Federal appeals court declines to hold that an officer was forced off the job because he failed to uphold an unlawful ticket quota. The officer was not asked to violate the law, but merely to improve his traffic enforcement work.

     The officer resigned from an Iowa police dept. after a negative evaluation and his reassignment for remedial training for issuing a low number of traffic tickets. He sued the city in alleging due process and constructive discharge claims.

     A three-judge appeals panel affirmed the lower court. "The police department simply implemented an employment policy for evaluating one component of an officer's performance based on the number of tickets the officer has written versus the shift average."

     The negative evaluation and training requirement did not create "working conditions so intolerable that he was forced to resign involuntarily." Hendriks v. City of Muscatine, #03-2541, 2004 U.S. App. Lexis 5088 (8th Cir. 2004).

     • Click here to read the unpublished decision on AELE's website.

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Occupational Safety & Disease

OSHA cites the U.S. Forest Service for five violations arising from the deaths of two firefighters in July 2003.

     Two Forest Service firefighters were killed near Salmon, Idaho, while clearing a helicopter landing area. The OSHA citation charges that the Service violated "all of the Ten Standard Fire Orders" as well as 14 of the 18 "Watch Out Situations" listed in a national handbook for fighting forest fires.

     Because the Forest Service is a federal agency, OSHA can issue citations but cannot attach penalties for violations, as would apply to the private sector. OSHA penalties go as high as $70,000 per willful violation.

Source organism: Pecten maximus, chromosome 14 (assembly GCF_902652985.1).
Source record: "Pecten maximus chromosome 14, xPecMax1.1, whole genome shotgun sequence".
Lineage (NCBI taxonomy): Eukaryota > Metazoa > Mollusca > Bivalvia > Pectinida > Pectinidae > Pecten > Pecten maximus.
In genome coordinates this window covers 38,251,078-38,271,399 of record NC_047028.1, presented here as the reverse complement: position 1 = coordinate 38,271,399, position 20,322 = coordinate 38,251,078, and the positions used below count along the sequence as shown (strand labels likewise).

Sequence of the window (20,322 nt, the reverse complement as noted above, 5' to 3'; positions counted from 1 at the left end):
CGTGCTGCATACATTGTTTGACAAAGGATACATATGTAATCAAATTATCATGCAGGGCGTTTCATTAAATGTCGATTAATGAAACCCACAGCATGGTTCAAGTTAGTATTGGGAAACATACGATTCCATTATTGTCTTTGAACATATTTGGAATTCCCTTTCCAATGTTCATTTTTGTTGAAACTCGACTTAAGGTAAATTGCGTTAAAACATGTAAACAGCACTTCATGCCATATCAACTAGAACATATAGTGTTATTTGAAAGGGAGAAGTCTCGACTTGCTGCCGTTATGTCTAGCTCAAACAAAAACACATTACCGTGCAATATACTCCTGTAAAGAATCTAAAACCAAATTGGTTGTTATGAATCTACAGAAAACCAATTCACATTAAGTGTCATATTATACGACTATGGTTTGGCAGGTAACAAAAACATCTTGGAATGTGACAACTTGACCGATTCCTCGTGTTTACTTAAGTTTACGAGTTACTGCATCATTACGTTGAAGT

The violations included failure to:

     Among other things, OSHA said that the service delegated inadequately trained employees to identify, evaluate, and correct hazards related to complex wild land fire safety.

     The Forest Service has agreed to create Hazard Abatement Plan, which would include changes in training programs and certification procedures. Dept. of Labor v. U.S.D.A. Forest Service, #1177886150, 42 (2054) G.E.R.R. (BNA) 345 (OSHA 2004).

     • Click link to view the PDF Citation for willful conduct and the USDA Cramer fire fatalities Summary.

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Race Discrimination - In General

Federal court holds that the Delaware State Police used too high a cutoff score on a reading ability test, resulting in a high rejection rate for black applicants. DoJ will now seek remedial relief.

     A federal court has found that Delaware failed to show that its minimum required score on a state trooper reading and writing entrance exam was job related. The scoring resulted in the rejection of a disparate number of black applicants.

     The "Alert" test consisted of 160 multiple-choice questions "designed to assess the candidate's reading comprehension, writing, and grammar skills." The DSP relied on the advice of the test's author and vendor, and set the minimum passing score for the test at 75%.

     The suit was brought by the Justice Dept., who alleged that in a 9+ year period from 1989-1998, the DSP hired only 26 black troopers, or about 8 percent of all those hired.

     The judge noted that 18 applicants had initially failed the test but passed on a retake, and 14 went on to successfully serve as state troopers. Other applicants who failed the test were later hired by other law enforcement agencies, including the U.S. Secret Service.

     The DoJ intends seek a court order requiring the state to make job offers, plus back pay and retroactive seniority. U.S. v. Delaware State Police, #01-020, 2004 U.S. Dist. Lexis 4560 (D. Del. 2004).